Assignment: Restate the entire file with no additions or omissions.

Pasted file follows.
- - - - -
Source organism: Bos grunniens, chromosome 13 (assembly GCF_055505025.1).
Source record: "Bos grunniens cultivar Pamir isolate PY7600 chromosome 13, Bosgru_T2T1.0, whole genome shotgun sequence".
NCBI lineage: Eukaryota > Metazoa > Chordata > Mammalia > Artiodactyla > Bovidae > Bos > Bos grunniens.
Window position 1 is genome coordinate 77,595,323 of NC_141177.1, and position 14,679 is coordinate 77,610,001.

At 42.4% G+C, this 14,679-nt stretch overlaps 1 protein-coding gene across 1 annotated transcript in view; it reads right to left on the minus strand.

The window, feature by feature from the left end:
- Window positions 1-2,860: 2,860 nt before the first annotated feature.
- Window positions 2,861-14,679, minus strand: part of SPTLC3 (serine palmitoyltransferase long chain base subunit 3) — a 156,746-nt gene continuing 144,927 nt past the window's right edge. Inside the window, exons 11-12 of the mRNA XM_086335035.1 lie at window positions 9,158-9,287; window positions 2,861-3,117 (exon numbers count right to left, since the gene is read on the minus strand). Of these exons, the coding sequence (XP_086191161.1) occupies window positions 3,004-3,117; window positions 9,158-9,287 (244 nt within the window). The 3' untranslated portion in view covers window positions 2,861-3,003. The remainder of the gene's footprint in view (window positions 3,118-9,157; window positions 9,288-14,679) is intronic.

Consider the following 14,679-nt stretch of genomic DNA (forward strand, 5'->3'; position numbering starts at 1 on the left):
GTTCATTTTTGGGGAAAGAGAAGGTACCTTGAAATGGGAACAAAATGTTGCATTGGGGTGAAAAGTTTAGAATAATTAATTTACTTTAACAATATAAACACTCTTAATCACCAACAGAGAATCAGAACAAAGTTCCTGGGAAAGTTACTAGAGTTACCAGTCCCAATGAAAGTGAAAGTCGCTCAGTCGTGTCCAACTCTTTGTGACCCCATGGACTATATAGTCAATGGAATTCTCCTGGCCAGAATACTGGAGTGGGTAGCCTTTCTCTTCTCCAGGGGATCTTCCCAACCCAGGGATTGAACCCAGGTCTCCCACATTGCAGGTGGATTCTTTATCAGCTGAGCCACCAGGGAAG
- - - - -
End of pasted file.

Source organism: Bos grunniens, chromosome 13 (assembly GCF_055505025.1).
Source record: "Bos grunniens cultivar Pamir isolate PY7600 chromosome 13, Bosgru_T2T1.0, whole genome shotgun sequence".
NCBI lineage: Eukaryota > Metazoa > Chordata > Mammalia > Artiodactyla > Bovidae > Bos > Bos grunniens.
Window position 1 is genome coordinate 77,595,323 of NC_141177.1, and position 14,679 is coordinate 77,610,001.

At 42.4% G+C, this 14,679-nt stretch overlaps 1 protein-coding gene across 1 annotated transcript in view; it reads right to left on the minus strand.

The window, feature by feature from the left end:
- Window positions 1-2,860: 2,860 nt before the first annotated feature.
- Window positions 2,861-14,679, minus strand: part of SPTLC3 (serine palmitoyltransferase long chain base subunit 3) — a 156,746-nt gene continuing 144,927 nt past the window's right edge. Inside the window, exons 11-12 of the mRNA XM_086335035.1 lie at window positions 9,158-9,287; window positions 2,861-3,117 (exon numbers count right to left, since the gene is read on the minus strand). Of these exons, the coding sequence (XP_086191161.1) occupies window positions 3,004-3,117; window positions 9,158-9,287 (244 nt within the window). The 3' untranslated portion in view covers window positions 2,861-3,003. The remainder of the gene's footprint in view (window positions 3,118-9,157; window positions 9,288-14,679) is intronic.

Consider the following 14,679-nt stretch of genomic DNA (forward strand, 5'->3'; position numbering starts at 1 on the left):
GTTCATTTTTGGGGAAAGAGAAGGTACCTTGAAATGGGAACAAAATGTTGCATTGGGGTGAAAAGTTTAGAATAATTAATTTACTTTAACAATATAAACACTCTTAATCACCAACAGAGAATCAGAACAAAGTTCCTGGGAAAGTTACTAGAGTTACCAGTCCCAATGAAAGTGAAAGTCGCTCAGTCGTGTCCAACTCTTTGTGACCCCATGGACTATATAGTCAATGGAATTCTCCTGGCCAGAATACTGGAGTGGGTAGCCTTTCTCTTCTCCAGGGGATCTTCCCAACCCAGGGATTGAACCCAGGTCTCCCACATTGCAGGTGGATTCTTTATCAGCTGAGCCACCAGGGAAG